Inside the mind of an incel: Disturbed young men driven by clinginess
EXCLUSIVE: Inside the mind of an incel: Disturbed young men in women-hating cult are driven by clinginess, paranoia and fear of rejection, according to one of first studies into hate group
- Depression, anxiety and paranoia were found to be predictors of incel traits
- Fearful attachment style, often caused by neglect as a child, can contribute too
- A secure attachment style can reduce an individual’s chances of hating women
Incels are usually clingy wannabe momma’s boys, according to one of the first studies into the hate group.
Involuntary celibates — who advocate violence and rape against women — have been responsible for a growing number of terror attacks in recent years.
They make up a dark and depraved online community of young heterosexual men who blame society in women for their lack of romantic success.
Now researchers from the University of Rome have found similar personality traits that band members together.
Incels score highly for depression, anxiety and paranoia, as they are more likely to be distrustful of women and jealous of other men who are successful in romantic relationships.
Depression may also lead to self-hatred, suicidal and violent tendencies.
The researchers also found members had a ‘fearful attachment style’, which includes being clingy or emotionally absent.
Their hatred of women and misogyny stems from a fear of trusting others and getting hurt, which may have arisen due to emotional neglect or abuse as a child, according to the researchers.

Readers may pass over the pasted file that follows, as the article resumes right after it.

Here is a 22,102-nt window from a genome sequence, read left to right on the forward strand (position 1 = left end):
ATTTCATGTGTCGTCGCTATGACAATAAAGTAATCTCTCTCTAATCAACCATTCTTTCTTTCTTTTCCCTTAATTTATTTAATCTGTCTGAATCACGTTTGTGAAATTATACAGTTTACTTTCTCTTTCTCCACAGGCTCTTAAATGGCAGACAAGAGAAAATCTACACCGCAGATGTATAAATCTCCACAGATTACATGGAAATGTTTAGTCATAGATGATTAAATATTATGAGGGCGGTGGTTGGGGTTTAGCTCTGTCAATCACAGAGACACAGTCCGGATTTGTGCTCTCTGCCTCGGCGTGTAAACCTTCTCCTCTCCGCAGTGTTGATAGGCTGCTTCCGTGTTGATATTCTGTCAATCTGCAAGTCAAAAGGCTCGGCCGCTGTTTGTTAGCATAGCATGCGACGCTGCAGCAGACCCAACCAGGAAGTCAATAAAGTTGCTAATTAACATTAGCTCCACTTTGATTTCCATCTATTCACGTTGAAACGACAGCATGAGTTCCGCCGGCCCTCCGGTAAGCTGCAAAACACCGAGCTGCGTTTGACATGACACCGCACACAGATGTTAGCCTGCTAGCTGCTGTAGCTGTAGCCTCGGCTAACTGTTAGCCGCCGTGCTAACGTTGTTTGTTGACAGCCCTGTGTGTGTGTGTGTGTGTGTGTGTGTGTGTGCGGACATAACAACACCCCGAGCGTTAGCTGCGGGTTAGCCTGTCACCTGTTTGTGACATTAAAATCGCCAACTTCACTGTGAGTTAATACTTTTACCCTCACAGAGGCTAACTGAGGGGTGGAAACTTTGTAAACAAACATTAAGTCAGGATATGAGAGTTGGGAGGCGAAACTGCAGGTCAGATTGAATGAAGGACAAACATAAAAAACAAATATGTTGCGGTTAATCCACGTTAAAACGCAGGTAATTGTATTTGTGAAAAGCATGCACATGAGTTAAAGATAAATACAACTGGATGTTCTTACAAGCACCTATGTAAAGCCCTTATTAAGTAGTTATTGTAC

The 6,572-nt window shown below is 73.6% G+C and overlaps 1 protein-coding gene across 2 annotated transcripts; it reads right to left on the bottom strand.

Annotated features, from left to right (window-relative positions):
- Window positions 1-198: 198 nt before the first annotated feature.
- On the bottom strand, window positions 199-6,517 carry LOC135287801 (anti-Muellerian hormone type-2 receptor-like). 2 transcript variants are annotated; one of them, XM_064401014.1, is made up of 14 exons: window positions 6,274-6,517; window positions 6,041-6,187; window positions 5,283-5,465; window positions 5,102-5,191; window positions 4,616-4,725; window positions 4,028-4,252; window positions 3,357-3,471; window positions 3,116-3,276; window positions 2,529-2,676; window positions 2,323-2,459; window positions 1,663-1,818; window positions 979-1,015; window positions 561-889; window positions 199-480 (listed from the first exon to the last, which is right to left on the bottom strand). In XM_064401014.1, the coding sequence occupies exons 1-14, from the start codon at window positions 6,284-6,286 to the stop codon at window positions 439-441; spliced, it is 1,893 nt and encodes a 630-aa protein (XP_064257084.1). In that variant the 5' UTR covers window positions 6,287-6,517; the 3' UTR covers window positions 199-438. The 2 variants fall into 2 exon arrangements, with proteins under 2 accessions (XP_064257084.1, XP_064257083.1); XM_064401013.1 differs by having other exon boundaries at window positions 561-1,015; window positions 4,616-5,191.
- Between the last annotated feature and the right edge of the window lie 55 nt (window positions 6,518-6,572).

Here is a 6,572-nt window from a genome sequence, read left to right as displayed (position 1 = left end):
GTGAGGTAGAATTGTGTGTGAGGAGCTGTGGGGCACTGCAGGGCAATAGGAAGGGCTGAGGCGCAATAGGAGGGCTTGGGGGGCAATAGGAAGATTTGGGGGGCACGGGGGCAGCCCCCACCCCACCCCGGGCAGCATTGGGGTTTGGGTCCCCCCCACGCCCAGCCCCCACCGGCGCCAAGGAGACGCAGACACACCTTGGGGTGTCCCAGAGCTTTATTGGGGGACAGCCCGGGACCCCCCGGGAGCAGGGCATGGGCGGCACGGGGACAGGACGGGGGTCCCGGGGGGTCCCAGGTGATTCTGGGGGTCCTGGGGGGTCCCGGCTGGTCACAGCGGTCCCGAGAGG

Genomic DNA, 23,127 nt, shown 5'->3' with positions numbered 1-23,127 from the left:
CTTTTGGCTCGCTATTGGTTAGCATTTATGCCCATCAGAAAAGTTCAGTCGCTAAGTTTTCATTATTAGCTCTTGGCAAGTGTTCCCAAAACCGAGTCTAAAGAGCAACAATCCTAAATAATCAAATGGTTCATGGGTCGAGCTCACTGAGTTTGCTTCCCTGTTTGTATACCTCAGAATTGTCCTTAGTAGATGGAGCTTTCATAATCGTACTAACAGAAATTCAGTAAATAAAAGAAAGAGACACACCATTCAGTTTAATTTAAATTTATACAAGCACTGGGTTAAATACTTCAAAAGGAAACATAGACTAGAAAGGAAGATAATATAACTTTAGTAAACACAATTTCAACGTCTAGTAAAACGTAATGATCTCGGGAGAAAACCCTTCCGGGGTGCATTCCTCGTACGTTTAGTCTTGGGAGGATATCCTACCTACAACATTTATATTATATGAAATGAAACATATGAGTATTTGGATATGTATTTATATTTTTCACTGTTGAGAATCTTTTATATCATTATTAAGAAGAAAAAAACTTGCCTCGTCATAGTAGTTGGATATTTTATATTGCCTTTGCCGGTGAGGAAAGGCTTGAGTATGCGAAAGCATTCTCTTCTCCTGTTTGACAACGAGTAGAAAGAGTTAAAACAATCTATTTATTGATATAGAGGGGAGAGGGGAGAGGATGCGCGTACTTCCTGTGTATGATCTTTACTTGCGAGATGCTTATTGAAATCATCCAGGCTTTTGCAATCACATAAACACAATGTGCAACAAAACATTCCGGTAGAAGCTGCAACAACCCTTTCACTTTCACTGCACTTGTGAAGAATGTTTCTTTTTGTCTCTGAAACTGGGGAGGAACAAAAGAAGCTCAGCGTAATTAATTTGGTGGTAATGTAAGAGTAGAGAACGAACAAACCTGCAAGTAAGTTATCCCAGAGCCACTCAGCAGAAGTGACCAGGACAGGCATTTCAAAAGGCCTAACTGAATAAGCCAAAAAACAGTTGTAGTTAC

The researchers hope their findings and the scale can be used by doctors to identify people at risk of becoming incels.
In September, a self-described incel in Southern California was charged for a series of attacks on women using pepper-spray.
Alex Minassian killed 10 people with a van in Toronto in 2018, claiming it was a ‘rebellion’ which would ‘force’ women to have sex with men like him.
Elliot Rodgers, who killed six people in a gun and knife attack in California in 2014, posted a video shortly before his attack in which he complained about being a virgin at aged 22 and how he had never kissed a girl.
Elliot Rodger (pictured left) was 22 when he shot and killed six people in a sorority house mass shooting in 2014. He carried out the shooting because he was frustrated that he was still a virgin. He said he was driven to kill after numerous women had rejected him. Alek Minassian (pictured right) used a van to kill 10 people in Toronto in April 2018, and claimed to police he had been in contact with Mr Rodger
May 2020 – Incel gunman shot and wounded three people at a mall in Arizona while livestreaming the attack on Snapchat
February 2020 – A machete attack in a Toronto massage parlor became the first incident of alleged incel violence to be prosecuted as an act of terrorism
November 2018 – A gunman who posed as customer at a Tallahassee yoga studio killed two women and wounded five others.
He said he wanted to ‘blow off’ a woman’s head and expressed other disturbing and misogynistic views four years ago on his YouTube channel.
April 2018 – A man used a van to kill 10 pedestrians in Toronto. He told police he belonged to an online community of sexually frustrated men, some of whom have plotted attacks on people who have sex.